By David Brand and Jonathan Sperling
The man convicted of killing Howard Beach jogger Karina Vetrano was sentenced to life in prison without the possibility of parole Tuesday, following emotional statements from Vetrano’s family members who described their heartache.
Queens Supreme Court Justice Michael Aloise handed down the sentence three weeks after Lewis was convicted of first-degree murder, two counts of second-degree murder and sexual abuse for killing Vetrano in Howard Beach’s Spring Creek Park in August 2016. The conviction came more than two years after Lewis was arrested for the brutal crime and a day after Aloise denied a defense motion to set aside the verdict based on claims of juror misconduct. Lewis’ first trial ended in a split jury in November 2018.
“I’ve been personally involved in the criminal justice system my entire adult life. It can be difficult not to become jaded or numb,” Aloise said during sentencing. “Then you’re confronted with a case like this.”
“A case like this has the effect to shake you,” he said, describing how Vetrano was attacked and murdered while jogging in what he called a “random, senseless, horrific crime.”
Aloise invoked his own religious faith before announcing his sentence.
“There is something that keeps me going,” he said. “I believe in God who is at this very moment embracing Karina Vetrano.”
Aloise said he hoped Lewis would turn to God who is “eager to forgive.”
“But when you do do it, it’ll be in a cage,” Aloise said. “That’s a guarantee.”
For the first time since proceedings began in February 2017, Lewis spoke on his own behalf before Aloise’s sentence.
”I’m sorry for the family, but I didn’t do this,” Lewis said.
Aloise prodded him to continue, but Lewis, who wore a charcoal suit and quickly waved to his family with his hands cuffed behind his back before sitting, declined to add anything more. His defense attorneys from The Legal Aid Society sought to mitigate the most severe sentence of life without parole by reminding the court that Lewis had never been arrested before Feb. 4, 2016, when detectives brought him to the 107th Precinct station house for questioning related to the Vetrano case.
A DNA sample that Lewis had given detectives a few days earlier had matched DNA found on Vetrano’s cellphone and the back of her neck as well as in a mixture of DNA on her fingernails.
Lewis gave videotaped confessions to detectives and to Queens prosecutors the next morning after spending a sleepless night inside the station house. Defense attorneys argued that the confessions were coerced and that the DNA could have been transported to the phone and body by one of scores of first-responders who arrived at the crime scene.
Vetrano’s father, mother and sister each read victim impact statements to the court, invoking their faith and describing the pain of losing their beloved daughter. Karina was 30 when she was killed. She worked as a speech pathologist for children with autism.
Karina’s father Phil Vetrano addressed Aloise “man to man” from “the heart of one father of two girls to the heart of another father of two girls.”
“That monster killed four people that night. One is in heaven, the others walk the street as zombies waiting to be with Karina again,” Phil Vetrano said. “Only my faith in God and belief in heaven keeps me from killing myself for fear of not being allowed to see my baby.”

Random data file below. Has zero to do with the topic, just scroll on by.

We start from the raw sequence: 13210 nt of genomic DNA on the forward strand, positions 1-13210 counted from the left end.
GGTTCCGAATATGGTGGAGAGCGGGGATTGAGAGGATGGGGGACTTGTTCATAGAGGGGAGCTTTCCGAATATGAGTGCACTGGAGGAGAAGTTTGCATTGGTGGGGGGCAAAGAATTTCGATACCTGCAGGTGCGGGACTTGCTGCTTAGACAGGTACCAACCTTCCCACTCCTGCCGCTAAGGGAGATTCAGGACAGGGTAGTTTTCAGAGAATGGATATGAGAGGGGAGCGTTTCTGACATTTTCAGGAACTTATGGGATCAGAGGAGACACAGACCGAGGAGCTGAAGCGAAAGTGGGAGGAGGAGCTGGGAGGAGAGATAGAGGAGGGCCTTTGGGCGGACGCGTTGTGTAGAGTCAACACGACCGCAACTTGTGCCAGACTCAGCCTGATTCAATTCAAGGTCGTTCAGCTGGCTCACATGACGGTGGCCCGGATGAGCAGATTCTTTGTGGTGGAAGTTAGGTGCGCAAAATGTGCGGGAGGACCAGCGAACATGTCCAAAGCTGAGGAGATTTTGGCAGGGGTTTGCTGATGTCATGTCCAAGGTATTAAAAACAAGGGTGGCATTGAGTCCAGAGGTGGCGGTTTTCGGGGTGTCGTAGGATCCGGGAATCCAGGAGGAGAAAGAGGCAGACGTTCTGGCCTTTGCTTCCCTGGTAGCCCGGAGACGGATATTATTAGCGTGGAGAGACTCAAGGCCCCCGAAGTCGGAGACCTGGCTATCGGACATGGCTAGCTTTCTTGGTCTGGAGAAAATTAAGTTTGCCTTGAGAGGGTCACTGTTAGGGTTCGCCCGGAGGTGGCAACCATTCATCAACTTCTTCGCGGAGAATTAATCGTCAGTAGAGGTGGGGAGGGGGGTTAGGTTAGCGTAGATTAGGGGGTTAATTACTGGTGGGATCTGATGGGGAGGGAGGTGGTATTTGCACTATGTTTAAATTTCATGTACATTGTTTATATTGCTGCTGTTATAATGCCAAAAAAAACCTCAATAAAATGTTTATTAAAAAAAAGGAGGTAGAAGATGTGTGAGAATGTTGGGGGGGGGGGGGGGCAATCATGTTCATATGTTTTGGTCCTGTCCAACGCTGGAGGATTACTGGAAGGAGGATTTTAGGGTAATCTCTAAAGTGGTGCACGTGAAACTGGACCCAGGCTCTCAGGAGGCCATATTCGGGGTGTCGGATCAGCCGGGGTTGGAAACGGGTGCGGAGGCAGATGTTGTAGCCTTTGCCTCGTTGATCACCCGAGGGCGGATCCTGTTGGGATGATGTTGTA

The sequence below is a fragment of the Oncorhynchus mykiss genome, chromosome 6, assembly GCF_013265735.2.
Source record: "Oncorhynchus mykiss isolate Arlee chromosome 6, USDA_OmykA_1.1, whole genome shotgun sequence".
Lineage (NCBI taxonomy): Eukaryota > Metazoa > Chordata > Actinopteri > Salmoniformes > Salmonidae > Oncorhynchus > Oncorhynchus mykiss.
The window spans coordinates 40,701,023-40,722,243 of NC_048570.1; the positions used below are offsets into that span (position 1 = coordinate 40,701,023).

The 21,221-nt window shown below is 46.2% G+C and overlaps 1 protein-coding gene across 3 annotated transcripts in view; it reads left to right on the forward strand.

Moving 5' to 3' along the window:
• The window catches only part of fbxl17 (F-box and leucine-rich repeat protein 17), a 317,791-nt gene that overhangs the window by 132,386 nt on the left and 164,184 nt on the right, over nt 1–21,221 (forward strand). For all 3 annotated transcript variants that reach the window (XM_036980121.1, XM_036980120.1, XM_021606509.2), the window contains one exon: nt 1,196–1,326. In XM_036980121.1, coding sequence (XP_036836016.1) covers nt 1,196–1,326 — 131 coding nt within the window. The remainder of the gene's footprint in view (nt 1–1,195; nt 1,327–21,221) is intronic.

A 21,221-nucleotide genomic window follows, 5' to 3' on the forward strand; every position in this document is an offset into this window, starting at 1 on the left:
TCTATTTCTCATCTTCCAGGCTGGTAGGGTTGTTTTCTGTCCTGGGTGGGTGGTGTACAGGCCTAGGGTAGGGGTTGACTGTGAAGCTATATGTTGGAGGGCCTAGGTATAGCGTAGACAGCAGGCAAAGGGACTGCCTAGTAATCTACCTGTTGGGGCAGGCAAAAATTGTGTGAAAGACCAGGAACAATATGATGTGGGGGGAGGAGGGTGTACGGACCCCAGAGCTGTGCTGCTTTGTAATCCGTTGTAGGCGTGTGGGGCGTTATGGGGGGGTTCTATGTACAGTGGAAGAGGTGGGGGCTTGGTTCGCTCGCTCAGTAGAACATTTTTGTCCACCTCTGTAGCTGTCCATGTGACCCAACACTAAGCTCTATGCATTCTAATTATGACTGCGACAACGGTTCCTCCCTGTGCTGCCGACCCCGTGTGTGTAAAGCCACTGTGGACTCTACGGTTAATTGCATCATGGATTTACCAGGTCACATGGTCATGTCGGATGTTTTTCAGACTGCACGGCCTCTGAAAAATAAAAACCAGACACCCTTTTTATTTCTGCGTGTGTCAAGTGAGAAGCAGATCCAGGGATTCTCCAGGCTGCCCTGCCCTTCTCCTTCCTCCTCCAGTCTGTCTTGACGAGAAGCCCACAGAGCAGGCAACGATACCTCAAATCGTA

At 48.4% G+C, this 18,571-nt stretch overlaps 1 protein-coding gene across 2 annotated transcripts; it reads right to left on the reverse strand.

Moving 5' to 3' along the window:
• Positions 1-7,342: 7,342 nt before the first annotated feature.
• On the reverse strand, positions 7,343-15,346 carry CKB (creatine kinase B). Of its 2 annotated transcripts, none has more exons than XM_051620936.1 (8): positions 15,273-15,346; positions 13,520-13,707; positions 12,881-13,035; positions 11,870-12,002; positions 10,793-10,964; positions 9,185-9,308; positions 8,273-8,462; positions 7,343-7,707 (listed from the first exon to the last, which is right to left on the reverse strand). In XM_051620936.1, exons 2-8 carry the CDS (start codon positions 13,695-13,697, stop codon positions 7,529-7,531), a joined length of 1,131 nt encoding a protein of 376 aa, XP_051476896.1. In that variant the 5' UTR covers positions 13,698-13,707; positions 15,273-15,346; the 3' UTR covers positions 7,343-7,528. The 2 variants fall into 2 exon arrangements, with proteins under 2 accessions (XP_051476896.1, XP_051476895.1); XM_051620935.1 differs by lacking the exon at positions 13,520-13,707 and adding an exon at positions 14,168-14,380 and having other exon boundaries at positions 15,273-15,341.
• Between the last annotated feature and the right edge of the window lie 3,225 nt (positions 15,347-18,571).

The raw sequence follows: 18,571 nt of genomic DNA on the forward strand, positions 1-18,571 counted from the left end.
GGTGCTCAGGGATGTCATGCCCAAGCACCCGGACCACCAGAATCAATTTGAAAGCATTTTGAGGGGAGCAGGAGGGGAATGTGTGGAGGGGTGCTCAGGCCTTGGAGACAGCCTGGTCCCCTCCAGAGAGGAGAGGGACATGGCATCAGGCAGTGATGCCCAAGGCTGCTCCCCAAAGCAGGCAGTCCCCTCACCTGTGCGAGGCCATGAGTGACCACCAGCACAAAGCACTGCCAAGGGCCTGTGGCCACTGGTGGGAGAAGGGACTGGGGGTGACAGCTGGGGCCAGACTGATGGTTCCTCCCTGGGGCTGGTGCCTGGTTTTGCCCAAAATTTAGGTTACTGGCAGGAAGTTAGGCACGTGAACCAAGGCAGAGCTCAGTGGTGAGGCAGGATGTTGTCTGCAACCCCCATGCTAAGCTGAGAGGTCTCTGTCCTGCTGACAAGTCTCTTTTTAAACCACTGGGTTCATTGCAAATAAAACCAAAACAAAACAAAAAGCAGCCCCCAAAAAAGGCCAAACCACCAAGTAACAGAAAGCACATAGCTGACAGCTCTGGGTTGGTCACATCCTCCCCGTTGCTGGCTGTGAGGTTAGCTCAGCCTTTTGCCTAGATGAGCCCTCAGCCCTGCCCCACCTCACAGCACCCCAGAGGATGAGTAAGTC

Phil Vetrano also spoke to Lewis directly, stating that Karina asked him to deliver a message.
“If you stand up in court and say you’re sorry, she will forgive you,” he said. “Remember these are not my words. These are her words. I will never forgive you.”
Karina’s mother Cathie Vetrano also addressed the court, while holding a pair of Karina’s white sneakers that she wore to work the day of her murder.
“These are the shoes of a giant,” said Cathie Vetrano, who wore a purple shawl. “A valiant warrior and a queen.”
“My grief counselors said grief includes losing part of oneself,” she continued. “But your honor, I’ve lost all of myself.”
Lead prosecutor Brad Leventhal wiped tears from his eyes during the family statements.
Lewis’ family and supporters maintain his innocence in spite of the verdict and sentence.
“My son is innocent,” Chanel Lewis’ mother Veta Lewis exclaimed almost immediately after Aloise announced the sentence. Defense attorney Julia Burke noted that Veta had rearranged her work schedule in order to never miss Chanel’s court appearances over the last two years.
The Legal Aid Society said in a statement that Lewis’ attorneys would appeal the case to the state Appellate Division.
“While there is no denying that Karina Vetrano’s death is tragic and that her family and friends suffered a great loss, every aspect of this case — from the police investigation to jury deliberations — was propelled by a desire to convict at all costs,” The Legal Aid Society said in a statement. “This was done without any concern for Mr. Lewis’s Constitutional rights to due process and a fair trial.
Rev. Kevin McCall, a civil rights activist and Lewis family spiritual adviser, said that the attorneys would file the appeal today.
The sentencing marked the end of what may be the last high-profile case overseen by Queens District Attorney Richard Brown, who will step down June 1. Queens Chief Assistant District Attorney John Ryan has run the office in the interim.
“For more than two years, the family of Karina Vetrano has been wrought with grief and heartache,” Ryan said in a statement. “It is my hope that this sentence gives the family some comfort knowing their loved one’s killer will never see freedom again.”